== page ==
I didn’t have any previous experience with the KOTOR titles outside PC, so I always wondered about how they played on the original Xbox. Mobile ports also happened, but those clearly replicated the mouse controls through the touchscreen capabilities of modern phones. I also skipped the Nintendo Switch port of the first game (which I may be picking up now), so it was a pleasant surprise to find out Knights of the Old Republic II handles perfectly fine with gamepad controls. You never know for sure with RPGs that were designed with mouse + keyboard controls in mind, but all the basic actions and many shortcuts feel natural and intuitive, so my biggest fear was quickly erased by Aspyr’s second KOTOR re-release for the Switch.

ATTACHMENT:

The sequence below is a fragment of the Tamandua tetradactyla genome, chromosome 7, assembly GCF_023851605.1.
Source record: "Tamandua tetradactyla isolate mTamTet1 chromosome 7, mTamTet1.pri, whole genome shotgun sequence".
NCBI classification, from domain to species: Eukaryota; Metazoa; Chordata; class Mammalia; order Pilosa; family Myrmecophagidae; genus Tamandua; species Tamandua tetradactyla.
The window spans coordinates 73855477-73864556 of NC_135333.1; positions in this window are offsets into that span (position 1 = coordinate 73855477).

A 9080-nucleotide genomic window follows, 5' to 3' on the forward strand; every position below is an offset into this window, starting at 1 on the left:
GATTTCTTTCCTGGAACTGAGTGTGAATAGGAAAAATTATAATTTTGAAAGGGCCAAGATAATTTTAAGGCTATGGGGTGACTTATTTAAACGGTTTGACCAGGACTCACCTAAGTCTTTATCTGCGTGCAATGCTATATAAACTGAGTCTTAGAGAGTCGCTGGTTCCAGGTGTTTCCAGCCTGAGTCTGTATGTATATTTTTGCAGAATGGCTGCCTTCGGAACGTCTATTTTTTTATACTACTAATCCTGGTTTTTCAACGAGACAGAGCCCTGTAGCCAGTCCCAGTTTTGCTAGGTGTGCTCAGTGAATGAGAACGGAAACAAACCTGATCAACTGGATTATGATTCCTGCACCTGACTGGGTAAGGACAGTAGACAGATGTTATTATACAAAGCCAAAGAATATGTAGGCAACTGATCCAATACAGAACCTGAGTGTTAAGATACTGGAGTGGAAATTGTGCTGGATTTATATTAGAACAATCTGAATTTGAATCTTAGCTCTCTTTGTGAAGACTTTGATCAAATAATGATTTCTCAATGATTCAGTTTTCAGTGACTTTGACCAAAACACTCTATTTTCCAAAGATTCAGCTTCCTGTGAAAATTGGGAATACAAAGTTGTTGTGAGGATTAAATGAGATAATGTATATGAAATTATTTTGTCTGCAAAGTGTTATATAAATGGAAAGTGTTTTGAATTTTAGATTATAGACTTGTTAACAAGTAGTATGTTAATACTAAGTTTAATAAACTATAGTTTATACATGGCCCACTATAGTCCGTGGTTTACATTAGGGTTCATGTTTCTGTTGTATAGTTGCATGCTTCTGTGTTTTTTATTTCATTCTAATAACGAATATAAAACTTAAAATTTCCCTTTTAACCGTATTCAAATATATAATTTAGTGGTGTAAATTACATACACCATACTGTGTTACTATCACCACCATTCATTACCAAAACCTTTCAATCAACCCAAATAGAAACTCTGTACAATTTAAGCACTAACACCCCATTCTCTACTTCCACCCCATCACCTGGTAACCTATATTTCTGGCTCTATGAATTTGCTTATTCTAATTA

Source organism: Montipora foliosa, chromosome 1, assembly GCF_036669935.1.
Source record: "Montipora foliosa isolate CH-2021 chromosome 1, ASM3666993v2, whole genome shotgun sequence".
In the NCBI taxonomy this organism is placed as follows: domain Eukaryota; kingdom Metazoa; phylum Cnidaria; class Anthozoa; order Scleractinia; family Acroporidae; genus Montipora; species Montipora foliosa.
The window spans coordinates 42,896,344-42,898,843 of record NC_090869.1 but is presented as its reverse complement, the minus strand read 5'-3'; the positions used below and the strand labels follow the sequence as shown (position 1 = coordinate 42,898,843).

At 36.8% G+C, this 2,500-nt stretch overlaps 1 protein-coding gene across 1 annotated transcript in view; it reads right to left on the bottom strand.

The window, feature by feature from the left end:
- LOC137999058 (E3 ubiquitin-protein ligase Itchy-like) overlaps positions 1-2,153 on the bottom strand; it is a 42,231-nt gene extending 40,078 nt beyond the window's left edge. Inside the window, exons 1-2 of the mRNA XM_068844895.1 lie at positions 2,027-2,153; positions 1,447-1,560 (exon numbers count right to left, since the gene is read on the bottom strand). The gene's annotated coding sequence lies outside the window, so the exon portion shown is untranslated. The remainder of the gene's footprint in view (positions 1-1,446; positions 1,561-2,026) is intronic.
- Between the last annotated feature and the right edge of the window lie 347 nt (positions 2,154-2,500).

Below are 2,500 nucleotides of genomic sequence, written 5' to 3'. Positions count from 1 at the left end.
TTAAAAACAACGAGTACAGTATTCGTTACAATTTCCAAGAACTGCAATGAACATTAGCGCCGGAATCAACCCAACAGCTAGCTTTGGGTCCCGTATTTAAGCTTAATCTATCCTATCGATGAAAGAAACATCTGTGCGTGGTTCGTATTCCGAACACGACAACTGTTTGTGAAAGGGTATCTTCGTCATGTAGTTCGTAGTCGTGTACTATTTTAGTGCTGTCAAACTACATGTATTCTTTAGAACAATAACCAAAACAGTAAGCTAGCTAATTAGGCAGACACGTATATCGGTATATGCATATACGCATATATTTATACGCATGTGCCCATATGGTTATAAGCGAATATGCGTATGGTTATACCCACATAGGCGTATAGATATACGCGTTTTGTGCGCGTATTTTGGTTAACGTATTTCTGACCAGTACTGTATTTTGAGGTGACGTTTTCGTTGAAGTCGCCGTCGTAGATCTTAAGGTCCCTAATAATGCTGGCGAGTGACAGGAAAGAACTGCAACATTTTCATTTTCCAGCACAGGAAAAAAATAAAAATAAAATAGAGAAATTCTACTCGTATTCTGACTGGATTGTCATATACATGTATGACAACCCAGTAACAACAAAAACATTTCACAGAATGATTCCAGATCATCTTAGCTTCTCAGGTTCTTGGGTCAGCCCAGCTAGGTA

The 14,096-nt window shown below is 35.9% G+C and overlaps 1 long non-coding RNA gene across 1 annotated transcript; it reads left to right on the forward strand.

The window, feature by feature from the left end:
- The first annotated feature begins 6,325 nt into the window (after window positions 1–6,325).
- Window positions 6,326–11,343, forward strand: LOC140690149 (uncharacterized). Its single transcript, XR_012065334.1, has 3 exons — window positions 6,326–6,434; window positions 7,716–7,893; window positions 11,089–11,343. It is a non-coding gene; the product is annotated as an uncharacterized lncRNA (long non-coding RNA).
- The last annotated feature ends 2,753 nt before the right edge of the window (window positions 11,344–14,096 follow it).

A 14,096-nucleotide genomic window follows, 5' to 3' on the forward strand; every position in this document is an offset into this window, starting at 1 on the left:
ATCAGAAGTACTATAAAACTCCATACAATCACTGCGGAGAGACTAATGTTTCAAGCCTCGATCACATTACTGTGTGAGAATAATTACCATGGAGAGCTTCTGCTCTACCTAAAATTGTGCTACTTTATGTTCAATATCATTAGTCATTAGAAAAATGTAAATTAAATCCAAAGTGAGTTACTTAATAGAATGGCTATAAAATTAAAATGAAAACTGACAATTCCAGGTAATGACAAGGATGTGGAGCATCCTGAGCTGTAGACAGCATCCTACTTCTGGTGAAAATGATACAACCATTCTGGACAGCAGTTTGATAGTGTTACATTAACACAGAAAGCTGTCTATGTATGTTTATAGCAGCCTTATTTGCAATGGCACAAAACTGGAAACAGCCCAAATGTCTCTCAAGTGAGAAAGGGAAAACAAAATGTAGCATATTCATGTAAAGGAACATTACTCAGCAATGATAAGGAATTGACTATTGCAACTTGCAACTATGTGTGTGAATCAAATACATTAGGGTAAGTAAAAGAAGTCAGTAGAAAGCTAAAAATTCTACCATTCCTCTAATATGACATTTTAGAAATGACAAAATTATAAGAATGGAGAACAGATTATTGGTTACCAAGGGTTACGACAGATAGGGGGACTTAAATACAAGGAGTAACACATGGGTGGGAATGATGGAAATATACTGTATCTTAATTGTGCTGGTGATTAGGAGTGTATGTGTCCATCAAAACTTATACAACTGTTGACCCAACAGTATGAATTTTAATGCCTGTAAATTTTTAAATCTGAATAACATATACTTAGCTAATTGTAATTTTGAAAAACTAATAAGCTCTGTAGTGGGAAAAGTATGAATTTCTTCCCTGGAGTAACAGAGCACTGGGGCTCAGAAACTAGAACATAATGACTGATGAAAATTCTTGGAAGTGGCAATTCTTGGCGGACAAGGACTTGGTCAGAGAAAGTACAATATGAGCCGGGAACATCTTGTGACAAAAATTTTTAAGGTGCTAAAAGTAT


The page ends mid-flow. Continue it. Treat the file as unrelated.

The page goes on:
Some of the game’s inherent wonkiness can’t be fully fixed though. KOTOR II often misbehaves when it comes to enemy targeting or switching actions, but it always felt that way on PC too, and many of those problems came straight from the first entry. Again, its development was super fast, so it’s a miracle it held together at launch and didn’t crumble like a house of cards. In the same way, some graphical and audio glitches are still present in this version of the game, plus crashes can (and will) happen, so manual saving every ten minutes or so is highly recommended (the auto-save system isn’t very generous).